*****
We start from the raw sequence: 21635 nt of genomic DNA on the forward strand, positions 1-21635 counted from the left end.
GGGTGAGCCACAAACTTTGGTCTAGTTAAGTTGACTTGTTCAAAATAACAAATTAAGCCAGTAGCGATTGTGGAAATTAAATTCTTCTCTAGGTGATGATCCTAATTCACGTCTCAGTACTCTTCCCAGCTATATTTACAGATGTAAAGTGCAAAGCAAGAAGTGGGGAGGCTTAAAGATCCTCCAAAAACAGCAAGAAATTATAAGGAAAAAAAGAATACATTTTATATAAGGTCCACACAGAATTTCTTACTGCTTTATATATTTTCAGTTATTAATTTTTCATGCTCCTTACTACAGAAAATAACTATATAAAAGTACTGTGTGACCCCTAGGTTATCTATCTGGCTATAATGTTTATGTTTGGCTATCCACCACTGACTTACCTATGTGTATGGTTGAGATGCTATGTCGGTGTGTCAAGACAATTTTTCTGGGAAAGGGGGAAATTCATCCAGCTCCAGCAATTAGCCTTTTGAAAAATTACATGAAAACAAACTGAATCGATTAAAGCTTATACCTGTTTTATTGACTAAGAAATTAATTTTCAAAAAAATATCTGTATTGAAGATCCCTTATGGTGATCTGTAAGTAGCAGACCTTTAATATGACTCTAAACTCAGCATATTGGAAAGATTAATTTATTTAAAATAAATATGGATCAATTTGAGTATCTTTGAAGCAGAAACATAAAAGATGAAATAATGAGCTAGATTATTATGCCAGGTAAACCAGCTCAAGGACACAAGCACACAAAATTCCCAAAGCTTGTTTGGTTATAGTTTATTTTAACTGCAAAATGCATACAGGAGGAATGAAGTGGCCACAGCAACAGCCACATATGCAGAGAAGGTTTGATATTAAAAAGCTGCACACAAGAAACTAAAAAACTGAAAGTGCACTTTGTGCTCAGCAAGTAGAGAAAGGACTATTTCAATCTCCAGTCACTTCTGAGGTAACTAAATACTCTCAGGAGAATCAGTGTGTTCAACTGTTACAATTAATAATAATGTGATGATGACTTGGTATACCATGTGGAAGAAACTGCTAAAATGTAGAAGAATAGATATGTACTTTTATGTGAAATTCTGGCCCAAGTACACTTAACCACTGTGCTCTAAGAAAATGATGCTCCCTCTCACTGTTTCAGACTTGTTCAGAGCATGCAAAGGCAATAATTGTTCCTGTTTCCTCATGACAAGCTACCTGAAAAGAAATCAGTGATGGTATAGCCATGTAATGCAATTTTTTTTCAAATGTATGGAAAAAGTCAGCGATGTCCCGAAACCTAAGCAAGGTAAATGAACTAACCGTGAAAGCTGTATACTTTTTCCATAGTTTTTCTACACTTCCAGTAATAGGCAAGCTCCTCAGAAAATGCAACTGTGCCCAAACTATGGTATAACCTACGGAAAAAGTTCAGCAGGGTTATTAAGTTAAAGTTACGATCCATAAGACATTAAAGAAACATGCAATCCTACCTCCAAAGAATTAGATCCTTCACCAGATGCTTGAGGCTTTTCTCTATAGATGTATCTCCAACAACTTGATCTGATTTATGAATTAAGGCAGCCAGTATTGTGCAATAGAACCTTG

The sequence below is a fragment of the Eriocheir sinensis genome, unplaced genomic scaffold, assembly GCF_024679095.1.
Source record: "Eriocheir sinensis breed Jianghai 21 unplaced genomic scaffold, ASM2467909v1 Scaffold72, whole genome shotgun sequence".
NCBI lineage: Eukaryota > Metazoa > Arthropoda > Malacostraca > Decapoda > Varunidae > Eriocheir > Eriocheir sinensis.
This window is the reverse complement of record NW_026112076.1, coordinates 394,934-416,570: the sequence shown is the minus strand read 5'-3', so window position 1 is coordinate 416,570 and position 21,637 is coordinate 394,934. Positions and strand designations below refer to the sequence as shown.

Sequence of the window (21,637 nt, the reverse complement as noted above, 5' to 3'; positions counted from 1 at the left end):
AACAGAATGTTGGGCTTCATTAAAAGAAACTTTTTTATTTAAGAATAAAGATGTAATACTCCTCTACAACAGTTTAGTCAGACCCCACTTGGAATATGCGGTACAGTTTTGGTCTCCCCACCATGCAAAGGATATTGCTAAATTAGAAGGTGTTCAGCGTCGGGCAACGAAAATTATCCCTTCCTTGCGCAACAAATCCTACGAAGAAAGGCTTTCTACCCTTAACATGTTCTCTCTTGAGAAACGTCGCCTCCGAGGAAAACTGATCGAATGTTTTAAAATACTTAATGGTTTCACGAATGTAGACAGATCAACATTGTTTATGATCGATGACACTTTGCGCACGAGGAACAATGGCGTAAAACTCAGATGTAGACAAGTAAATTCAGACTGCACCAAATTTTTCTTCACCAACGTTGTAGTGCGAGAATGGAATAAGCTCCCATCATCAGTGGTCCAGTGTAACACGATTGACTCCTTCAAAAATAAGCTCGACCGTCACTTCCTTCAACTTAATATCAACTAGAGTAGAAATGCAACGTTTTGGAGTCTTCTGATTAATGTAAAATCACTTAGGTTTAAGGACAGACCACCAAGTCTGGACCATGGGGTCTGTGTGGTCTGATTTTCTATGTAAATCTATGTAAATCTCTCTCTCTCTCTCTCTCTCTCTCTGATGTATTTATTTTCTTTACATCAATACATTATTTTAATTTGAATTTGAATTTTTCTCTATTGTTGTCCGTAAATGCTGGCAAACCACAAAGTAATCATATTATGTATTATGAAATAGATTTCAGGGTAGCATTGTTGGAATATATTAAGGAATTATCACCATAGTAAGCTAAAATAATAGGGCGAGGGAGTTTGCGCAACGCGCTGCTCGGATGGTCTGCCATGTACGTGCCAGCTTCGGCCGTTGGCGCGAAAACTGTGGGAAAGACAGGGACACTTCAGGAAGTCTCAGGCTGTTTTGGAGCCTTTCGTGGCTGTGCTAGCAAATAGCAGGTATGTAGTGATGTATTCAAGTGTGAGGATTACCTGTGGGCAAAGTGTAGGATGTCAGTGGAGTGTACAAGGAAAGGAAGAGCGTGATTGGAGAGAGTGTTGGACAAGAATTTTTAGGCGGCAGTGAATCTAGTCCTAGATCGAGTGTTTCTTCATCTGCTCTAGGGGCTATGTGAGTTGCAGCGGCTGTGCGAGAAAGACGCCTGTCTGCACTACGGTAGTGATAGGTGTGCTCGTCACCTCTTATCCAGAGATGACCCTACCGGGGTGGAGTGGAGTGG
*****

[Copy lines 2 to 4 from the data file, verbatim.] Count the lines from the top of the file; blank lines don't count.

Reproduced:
GGGTGAGCCACAAACTTTGGTCTAGTTAAGTTGACTTGTTCAAAATAACAAATTAAGCCAGTAGCGATTGTGGAAATTAAATTCTTCTCTAGGTGATGATCCTAATTCACGTCTCAGTACTCTTCCCAGCTATATTTACAGATGTAAAGTGCAAAGCAAGAAGTGGGGAGGCTTAAAGATCCTCCAAAAACAGCAAGAAATTATAAGGAAAAAAAGAATACATTTTATATAAGGTCCACACAGAATTTCTTACTGCTTTATATATTTTCAGTTATTAATTTTTCATGCTCCTTACTACAGAAAATAACTATATAAAAGTACTGTGTGACCCCTAGGTTATCTATCTGGCTATAATGTTTATGTTTGGCTATCCACCACTGACTTACCTATGTGTATGGTTGAGATGCTATGTCGGTGTGTCAAGACAATTTTTCTGGGAAAGGGGGAAATTCATCCAGCTCCAGCAATTAGCCTTTTGAAAAATTACATGAAAACAAACTGAATCGATTAAAGCTTATACCTGTTTTATTGACTAAGAAATTAATTTTCAAAAAAATATCTGTATTGAAGATCCCTTATGGTGATCTGTAAGTAGCAGACCTTTAATATGACTCTAAACTCAGCATATTGGAAAGATTAATTTATTTAAAATAAATATGGATCAATTTGAGTATCTTTGAAGCAGAAACATAAAAGATGAAATAATGAGCTAGATTATTATGCCAGGTAAACCAGCTCAAGGACACAAGCACACAAAATTCCCAAAGCTTGTTTGGTTATAGTTTATTTTAACTGCAAAATGCATACAGGAGGAATGAAGTGGCCACAGCAACAGCCACATATGCAGAGAAGGTTTGATATTAAAAAGCTGCACACAAGAAACTAAAAAACTGAAAGTGCACTTTGTGCTCAGCAAGTAGAGAAAGGACTATTTCAATCTCCAGTCACTTCTGAGGTAACTAAATACTCTCAGGAGAATCAGTGTGTTCAACTGTTACAATTAATAATAATGTGATGATGACTTGGTATACCATGTGGAAGAAACTGCTAAAATGTAGAAGAATAGATATGTACTTTTATGTGAAATTCTGGCCCAAGTACACTTAACCACTGTGCTCTAAGAAAATGATGCTCCCTCTCACTGTTTCAGACTTGTTCAGAGCATGCAAAGGCAATAATTGTTCCTGTTTCCTCATGACAAGCTACCTGAAAAGAAATCAGTGATGGTATAGCCATGTAATGCAATTTTTTTTCAAATGTATGGAAAAAGTCAGCGATGTCCCGAAACCTAAGCAAGGTAAATGAACTAACCGTGAAAGCTGTATACTTTTTCCATAGTTTTTCTACACTTCCAGTAATAGGCAAGCTCCTCAGAAAATGCAACTGTGCCCAAACTATGGTATAACCTACGGAAAAAGTTCAGCAGGGTTATTAAGTTAAAGTTACGATCCATAAGACATTAAAGAAACATGCAATCCTACCTCCAAAGAATTAGATCCTTCACCAGATGCTTGAGGCTTTTCTCTATAGATGTATCTCCAACAACTTGATCTGATTTATGAATTAAGGCAGCCAGTATTGTGCAATAGAACCTTG

The sequence below is a fragment of the Eriocheir sinensis genome, unplaced genomic scaffold, assembly GCF_024679095.1.
Source record: "Eriocheir sinensis breed Jianghai 21 unplaced genomic scaffold, ASM2467909v1 Scaffold72, whole genome shotgun sequence".